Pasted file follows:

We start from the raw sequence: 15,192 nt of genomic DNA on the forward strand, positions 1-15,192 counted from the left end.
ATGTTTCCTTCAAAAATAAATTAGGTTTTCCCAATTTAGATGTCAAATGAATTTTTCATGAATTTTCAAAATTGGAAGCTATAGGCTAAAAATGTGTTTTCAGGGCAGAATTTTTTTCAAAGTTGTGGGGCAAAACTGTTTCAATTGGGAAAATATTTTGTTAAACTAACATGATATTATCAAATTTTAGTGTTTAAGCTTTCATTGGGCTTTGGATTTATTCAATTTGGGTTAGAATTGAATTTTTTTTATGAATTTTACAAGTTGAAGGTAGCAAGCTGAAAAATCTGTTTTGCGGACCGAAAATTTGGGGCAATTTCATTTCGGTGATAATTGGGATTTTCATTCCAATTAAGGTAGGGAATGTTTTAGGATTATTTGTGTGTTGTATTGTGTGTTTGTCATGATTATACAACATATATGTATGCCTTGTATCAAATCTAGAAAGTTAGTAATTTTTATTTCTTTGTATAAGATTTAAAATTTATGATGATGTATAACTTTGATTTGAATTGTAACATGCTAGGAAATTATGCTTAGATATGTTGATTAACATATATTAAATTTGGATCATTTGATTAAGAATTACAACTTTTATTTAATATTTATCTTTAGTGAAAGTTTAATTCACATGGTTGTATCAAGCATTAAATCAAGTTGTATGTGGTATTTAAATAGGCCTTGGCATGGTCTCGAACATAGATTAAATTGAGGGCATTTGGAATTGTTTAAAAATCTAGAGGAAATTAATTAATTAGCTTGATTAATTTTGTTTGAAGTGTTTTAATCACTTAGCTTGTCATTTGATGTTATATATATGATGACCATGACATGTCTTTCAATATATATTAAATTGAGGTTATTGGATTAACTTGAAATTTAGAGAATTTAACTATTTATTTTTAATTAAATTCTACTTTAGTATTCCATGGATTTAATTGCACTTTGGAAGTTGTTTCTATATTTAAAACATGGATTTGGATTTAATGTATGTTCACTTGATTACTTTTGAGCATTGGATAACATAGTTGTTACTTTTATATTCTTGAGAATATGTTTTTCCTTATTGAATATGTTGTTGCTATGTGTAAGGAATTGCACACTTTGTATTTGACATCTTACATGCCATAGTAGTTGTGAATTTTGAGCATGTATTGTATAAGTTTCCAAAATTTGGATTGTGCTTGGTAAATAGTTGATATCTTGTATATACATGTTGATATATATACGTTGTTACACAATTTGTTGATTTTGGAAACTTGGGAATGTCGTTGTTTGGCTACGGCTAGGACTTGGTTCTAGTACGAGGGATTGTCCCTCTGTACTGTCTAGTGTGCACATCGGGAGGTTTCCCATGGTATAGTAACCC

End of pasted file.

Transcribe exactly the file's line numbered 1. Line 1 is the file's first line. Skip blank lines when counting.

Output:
We start from the raw sequence: 15,192 nt of genomic DNA on the forward strand, positions 1-15,192 counted from the left end.